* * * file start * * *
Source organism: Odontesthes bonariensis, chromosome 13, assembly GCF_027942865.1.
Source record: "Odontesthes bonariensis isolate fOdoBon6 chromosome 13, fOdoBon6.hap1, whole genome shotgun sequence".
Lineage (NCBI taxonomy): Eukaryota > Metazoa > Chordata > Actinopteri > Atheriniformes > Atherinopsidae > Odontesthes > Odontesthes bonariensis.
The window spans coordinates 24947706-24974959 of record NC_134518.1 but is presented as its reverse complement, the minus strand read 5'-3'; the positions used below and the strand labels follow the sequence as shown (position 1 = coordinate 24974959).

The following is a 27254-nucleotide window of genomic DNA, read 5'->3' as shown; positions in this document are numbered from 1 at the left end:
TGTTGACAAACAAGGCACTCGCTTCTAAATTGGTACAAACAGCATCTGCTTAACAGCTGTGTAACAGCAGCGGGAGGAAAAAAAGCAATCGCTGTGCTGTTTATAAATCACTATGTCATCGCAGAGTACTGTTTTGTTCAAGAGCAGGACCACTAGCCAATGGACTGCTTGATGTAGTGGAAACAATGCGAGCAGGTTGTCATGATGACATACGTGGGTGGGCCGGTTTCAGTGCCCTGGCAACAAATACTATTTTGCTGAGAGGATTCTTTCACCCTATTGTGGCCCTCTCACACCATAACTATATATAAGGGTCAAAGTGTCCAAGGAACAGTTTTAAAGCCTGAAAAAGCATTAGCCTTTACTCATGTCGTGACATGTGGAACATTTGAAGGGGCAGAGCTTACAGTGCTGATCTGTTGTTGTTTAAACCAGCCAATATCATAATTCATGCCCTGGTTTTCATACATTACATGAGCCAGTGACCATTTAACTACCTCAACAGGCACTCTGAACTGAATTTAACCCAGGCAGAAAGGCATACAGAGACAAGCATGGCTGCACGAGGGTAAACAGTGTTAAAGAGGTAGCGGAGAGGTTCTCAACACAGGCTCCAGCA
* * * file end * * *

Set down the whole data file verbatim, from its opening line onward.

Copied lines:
Source organism: Odontesthes bonariensis, chromosome 13, assembly GCF_027942865.1.
Source record: "Odontesthes bonariensis isolate fOdoBon6 chromosome 13, fOdoBon6.hap1, whole genome shotgun sequence".
Lineage (NCBI taxonomy): Eukaryota > Metazoa > Chordata > Actinopteri > Atheriniformes > Atherinopsidae > Odontesthes > Odontesthes bonariensis.
The window spans coordinates 24947706-24974959 of record NC_134518.1 but is presented as its reverse complement, the minus strand read 5'-3'; the positions used below and the strand labels follow the sequence as shown (position 1 = coordinate 24974959).

The following is a 27254-nucleotide window of genomic DNA, read 5'->3' as shown; positions in this document are numbered from 1 at the left end:
TGTTGACAAACAAGGCACTCGCTTCTAAATTGGTACAAACAGCATCTGCTTAACAGCTGTGTAACAGCAGCGGGAGGAAAAAAAGCAATCGCTGTGCTGTTTATAAATCACTATGTCATCGCAGAGTACTGTTTTGTTCAAGAGCAGGACCACTAGCCAATGGACTGCTTGATGTAGTGGAAACAATGCGAGCAGGTTGTCATGATGACATACGTGGGTGGGCCGGTTTCAGTGCCCTGGCAACAAATACTATTTTGCTGAGAGGATTCTTTCACCCTATTGTGGCCCTCTCACACCATAACTATATATAAGGGTCAAAGTGTCCAAGGAACAGTTTTAAAGCCTGAAAAAGCATTAGCCTTTACTCATGTCGTGACATGTGGAACATTTGAAGGGGCAGAGCTTACAGTGCTGATCTGTTGTTGTTTAAACCAGCCAATATCATAATTCATGCCCTGGTTTTCATACATTACATGAGCCAGTGACCATTTAACTACCTCAACAGGCACTCTGAACTGAATTTAACCCAGGCAGAAAGGCATACAGAGACAAGCATGGCTGCACGAGGGTAAACAGTGTTAAAGAGGTAGCGGAGAGGTTCTCAACACAGGCTCCAGCA